June Bryan

2023-03-09

How to evaluate the limit $lim\frac{{e}^{t}}{t}$ as $t\to \infty$? pomorijujfo

Method 1: L'Hôpital's Rule
The limit:

$\underset{t\to \infty }{lim}\frac{{e}^{t}}{t}$

is of an indeterminate form $\frac{\infty }{\infty }$, and so we can apply L'Hôpital's rule which states that for an indeterminate limit then, providing the limits exits then:

$\underset{x\to a}{lim}\frac{f\left(x\right)}{g\left(x\right)}=\underset{x\to a}{lim}\frac{f\prime \left(x\right)}{g\prime \left(x\right)}$

Applying L'Hôpital's rule, we thus arrive at:

$\underset{t\to \infty }{lim}\frac{{e}^{t}}{t}=\underset{t\to \infty }{lim}\frac{\frac{d}{dt}{e}^{t}}{\frac{d}{dt}t}$
$\phantom{\rule{1ex}{0ex}}\text{}\phantom{\rule{1ex}{0ex}}=\underset{t\to \infty }{lim}\frac{{e}^{t}}{1}$
= oo as ${e}^{t}$ is unbounded.

Method 2: Graphically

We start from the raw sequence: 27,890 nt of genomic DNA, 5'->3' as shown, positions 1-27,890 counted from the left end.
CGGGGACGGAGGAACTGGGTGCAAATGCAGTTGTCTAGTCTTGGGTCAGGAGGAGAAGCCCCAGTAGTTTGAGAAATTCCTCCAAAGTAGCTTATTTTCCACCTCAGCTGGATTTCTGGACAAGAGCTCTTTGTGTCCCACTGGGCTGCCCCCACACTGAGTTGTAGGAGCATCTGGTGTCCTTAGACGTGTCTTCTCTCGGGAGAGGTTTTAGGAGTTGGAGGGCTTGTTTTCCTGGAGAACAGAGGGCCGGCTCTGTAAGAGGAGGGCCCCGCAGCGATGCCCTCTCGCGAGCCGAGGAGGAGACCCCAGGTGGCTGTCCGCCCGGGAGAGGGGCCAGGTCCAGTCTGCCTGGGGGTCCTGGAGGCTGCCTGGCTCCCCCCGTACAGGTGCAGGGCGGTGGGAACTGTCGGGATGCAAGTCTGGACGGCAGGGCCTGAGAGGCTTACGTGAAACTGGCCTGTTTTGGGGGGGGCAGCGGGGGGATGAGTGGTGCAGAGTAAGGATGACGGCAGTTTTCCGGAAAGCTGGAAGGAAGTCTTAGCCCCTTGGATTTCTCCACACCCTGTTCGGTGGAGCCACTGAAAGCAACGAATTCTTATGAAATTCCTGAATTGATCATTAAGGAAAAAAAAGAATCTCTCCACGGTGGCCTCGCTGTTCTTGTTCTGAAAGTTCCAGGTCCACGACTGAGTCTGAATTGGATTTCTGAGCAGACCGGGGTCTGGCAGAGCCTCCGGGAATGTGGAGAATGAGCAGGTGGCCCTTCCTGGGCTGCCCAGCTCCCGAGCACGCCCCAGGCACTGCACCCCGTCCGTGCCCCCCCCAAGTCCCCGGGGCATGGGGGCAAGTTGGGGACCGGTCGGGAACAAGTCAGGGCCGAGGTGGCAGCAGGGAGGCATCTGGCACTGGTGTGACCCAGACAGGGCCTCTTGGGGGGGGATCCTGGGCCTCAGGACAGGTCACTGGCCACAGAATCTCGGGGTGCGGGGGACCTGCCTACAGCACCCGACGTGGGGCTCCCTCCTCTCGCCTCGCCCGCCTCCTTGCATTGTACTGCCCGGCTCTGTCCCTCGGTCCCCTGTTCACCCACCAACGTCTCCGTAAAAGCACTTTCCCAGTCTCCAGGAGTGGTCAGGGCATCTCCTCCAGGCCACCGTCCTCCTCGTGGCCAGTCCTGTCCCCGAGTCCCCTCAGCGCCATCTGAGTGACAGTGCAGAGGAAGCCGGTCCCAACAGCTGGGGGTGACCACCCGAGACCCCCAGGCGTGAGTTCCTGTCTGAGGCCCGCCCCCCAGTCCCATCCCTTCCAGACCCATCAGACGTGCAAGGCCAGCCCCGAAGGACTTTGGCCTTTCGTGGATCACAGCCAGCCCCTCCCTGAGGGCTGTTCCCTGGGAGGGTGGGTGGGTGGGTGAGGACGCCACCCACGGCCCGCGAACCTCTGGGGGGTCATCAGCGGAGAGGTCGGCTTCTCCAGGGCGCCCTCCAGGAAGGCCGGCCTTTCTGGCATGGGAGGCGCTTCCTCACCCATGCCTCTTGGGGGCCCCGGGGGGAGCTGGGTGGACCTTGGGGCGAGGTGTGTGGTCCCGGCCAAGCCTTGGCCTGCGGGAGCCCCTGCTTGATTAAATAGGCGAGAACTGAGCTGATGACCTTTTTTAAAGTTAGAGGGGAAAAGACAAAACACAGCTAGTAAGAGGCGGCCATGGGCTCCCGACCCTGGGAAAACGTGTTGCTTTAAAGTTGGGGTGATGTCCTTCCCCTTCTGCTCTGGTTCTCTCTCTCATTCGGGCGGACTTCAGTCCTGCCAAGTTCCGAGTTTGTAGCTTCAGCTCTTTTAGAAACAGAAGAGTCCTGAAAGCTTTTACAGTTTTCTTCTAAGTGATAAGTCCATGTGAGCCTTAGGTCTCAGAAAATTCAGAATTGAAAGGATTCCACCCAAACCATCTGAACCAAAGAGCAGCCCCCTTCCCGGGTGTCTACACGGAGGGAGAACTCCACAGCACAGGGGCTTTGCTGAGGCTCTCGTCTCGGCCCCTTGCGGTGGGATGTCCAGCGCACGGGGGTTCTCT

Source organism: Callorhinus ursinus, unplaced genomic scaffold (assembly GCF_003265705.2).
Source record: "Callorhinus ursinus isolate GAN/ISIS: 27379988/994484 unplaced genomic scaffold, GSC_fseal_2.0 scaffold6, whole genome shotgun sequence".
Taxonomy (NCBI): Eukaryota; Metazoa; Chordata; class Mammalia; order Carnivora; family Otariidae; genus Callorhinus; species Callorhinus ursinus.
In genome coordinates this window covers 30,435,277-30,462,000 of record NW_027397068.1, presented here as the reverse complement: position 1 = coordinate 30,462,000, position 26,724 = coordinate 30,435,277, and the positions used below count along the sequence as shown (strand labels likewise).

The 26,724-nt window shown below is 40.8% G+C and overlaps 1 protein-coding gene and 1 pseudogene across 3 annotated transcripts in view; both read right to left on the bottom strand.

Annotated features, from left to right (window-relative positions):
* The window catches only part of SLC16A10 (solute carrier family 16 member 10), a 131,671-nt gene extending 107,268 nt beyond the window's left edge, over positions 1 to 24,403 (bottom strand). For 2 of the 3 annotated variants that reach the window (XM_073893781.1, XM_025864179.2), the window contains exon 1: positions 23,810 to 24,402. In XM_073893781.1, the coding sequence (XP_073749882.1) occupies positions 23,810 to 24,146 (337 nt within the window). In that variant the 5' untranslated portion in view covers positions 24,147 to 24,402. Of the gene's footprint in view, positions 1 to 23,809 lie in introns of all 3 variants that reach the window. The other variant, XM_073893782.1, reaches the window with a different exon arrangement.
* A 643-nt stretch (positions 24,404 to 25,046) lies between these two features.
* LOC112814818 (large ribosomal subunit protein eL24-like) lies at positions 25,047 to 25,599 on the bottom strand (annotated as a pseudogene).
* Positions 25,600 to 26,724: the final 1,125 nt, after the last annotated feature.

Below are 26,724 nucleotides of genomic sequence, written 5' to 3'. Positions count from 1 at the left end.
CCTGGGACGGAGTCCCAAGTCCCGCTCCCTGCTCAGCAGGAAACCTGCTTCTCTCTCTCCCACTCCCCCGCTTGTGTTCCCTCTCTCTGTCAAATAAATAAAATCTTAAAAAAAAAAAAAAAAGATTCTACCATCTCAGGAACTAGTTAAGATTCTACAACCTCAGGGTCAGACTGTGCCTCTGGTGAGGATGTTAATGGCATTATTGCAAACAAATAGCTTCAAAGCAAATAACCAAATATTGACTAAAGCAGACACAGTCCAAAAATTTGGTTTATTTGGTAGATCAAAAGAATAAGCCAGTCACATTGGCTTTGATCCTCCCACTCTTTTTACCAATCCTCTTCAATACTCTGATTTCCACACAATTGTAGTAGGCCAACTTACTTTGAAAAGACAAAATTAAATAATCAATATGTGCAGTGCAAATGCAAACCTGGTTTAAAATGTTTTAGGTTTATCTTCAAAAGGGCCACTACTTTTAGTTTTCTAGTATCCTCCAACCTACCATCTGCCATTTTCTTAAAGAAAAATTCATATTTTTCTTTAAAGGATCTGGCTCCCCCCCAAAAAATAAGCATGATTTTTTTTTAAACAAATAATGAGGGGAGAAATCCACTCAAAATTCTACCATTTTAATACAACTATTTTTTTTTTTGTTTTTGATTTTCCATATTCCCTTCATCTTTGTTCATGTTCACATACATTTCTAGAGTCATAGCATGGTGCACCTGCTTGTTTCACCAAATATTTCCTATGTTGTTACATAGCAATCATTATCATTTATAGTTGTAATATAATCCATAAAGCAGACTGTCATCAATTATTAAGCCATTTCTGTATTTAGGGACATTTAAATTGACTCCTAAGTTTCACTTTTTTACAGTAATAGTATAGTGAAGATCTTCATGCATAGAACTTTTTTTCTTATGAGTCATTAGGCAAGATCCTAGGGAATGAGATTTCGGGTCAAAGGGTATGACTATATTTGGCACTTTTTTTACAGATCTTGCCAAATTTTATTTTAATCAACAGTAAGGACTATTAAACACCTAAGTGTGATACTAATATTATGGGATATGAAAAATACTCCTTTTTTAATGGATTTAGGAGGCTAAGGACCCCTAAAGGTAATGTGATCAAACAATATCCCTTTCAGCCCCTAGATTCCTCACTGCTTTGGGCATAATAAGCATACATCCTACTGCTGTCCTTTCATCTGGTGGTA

graph{(e^x)/x [-26.97, 23.66, -2.97, 22.35]}
Nothing more to say; clearly $y=\frac{{e}^{x}}{x}$ is unbounded

Method 3: Taylor Series

So then:

$\underset{t\to \infty }{lim}\frac{{e}^{t}}{t}=\underset{t\to \infty }{lim}\left\{\frac{1}{t}+1+\frac{t}{2!}+\frac{{t}^{2}}{3!}+\frac{{t}^{3}}{4!}+...\right\}$
$\phantom{\rule{1ex}{0ex}}\text{}\phantom{\rule{1ex}{0ex}}=\underset{t\to \infty }{lim}\left\{\frac{1}{t}+1+O\left(t\right)\right\}$
$\phantom{\rule{1ex}{0ex}}\text{}\phantom{\rule{1ex}{0ex}}=\underset{t\to \infty }{lim}\left\{\frac{1}{t}+1\right\}+\underset{t\to \infty }{lim}\left\{O\left(t\right)\right\}$

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